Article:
Adaptive/Maladaptive Spectrum-Modes

As many of the team has pointed out, the individuals we are supervising may have a combination of adaptive and maladaptive features at any one time. In conceptualizing the individual at a given time, you might specify that the individual is in the more intense adaptive part of the spectrum or maladaptive or is completely […]

Theory of modes: part ii

While we live through a variety of circumstances in our daily lives, we find that we shift from one state to another depending upon the context. In adapting to these changing situations, we sit quietly with focused attention while attending a movie or shout and cheer in a ball game. Similarly, individuals with schizophrenia may […]

Attenuating Limited Cognitive Resources vs Expanding Cognitive Resources

A study by Cohen, Morrison, Brown, and Minor (2012) demonstrated that increasing cognitive load on an individual with schizotypy and diminished expression (blunted affect, etc.) showed expressive deficits. The clinical application would be that our negative symptom individuals (specifically, those with blunted affect) do worse when exposed to unacceptable stress, for example, demands regarding hygiene, […]

paradoxes in Schizophrenia

Someday schizophrenia will be understood in terms of its paradoxes. One paradox is that these individuals have a strong yearning for human contact, and particularly, doing things for other people and yet they spend most of their time in the withdrawn state, avoiding human contact and indeed being non-responsive to attempts by the staff to […]

MEMO: Responding to Stressors and Building Resilience

Throughout their lives, individuals have been subjected not only to an unusual amount of negative traumatic events, but also many minor stressors reflecting society’s attitude towards them as being “maladjusted”. The resulting impact of these major stressors and/or the accumulation of minor stressors on self-esteem is that these individuals develop a picture of themselves of […]

New Pathways in Cognitive Therapy

The standard cognitive therapy approach may be insufficient for the more severe disorders (including borderline personality disorder). For this reason, it is imperative to map out the ways in which Recovery Oriented Cognitive Therapy(CT-R) addresses these disorders and successfully and collaboratively works with individuals to reach their aspirations and stay on the pathway toward Recovery. […]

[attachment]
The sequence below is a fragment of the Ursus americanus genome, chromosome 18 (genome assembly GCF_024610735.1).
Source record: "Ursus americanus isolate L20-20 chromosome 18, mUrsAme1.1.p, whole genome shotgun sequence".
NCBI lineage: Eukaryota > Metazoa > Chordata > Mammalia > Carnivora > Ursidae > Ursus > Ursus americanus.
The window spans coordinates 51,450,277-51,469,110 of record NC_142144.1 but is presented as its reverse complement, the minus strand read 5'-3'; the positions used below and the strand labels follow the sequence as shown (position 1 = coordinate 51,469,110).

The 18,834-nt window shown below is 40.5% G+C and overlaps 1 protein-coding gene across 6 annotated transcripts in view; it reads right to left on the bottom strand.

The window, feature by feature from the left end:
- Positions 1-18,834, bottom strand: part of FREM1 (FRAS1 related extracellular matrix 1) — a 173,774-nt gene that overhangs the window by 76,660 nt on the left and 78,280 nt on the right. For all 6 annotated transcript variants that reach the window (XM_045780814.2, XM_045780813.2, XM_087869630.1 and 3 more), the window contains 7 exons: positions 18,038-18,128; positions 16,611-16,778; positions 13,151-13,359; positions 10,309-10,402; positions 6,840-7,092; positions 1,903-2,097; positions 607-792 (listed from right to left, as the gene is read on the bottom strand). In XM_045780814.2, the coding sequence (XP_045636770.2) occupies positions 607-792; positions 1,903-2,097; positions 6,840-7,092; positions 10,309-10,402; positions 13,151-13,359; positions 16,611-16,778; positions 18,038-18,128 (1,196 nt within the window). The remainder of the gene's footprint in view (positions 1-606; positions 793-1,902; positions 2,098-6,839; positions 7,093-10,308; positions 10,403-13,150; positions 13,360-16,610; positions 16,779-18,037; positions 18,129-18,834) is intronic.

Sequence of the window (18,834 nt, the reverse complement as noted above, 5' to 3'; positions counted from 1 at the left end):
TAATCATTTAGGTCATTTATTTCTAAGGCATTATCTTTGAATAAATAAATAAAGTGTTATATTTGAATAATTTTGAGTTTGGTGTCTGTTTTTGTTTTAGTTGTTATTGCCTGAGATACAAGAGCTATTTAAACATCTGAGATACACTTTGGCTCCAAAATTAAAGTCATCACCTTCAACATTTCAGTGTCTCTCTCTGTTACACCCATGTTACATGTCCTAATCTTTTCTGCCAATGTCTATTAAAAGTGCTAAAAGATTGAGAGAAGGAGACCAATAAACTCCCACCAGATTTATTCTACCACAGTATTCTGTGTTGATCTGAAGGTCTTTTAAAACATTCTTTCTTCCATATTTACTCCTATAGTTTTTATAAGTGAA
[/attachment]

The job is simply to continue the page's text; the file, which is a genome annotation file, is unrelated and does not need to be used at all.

MEMO: resource sparing pt iii

In daily life, a person engages in a wide variety of activities. In accomplishing ordinary tasks, such as brushing the teeth, the individual takes for granted that the task will be completed and may have an experience of satisfaction after completing this routine task. Upon completion of a more difficult task such as fixing a […]

Memo: Sparing Resources Part 2

The questions arise frequently as to what is the relationship between the positive symptoms (psychotic phenomena and inappropriate behavior) and the negative symptoms (primarily withdrawal). There are at least two major hypotheses that suggest a causal explanation for the co-occurrence of these two sets of symptoms. Hypothesis one proposes that the attenuation caused by the […]

Neurocognitive Resource Sparing PT I

A large proportion of hospitalized individuals who are diagnosed with chronic, non-affective psychosis (or schizophrenia) have the full set of negative symptoms such as amotivation, anergia, inactivity, etc. These individuals have also been shown to perform poorly on tests of attention, memory, executive function, cognitive processing, and emotional discrimination. It is through their psychobiological thermostat […]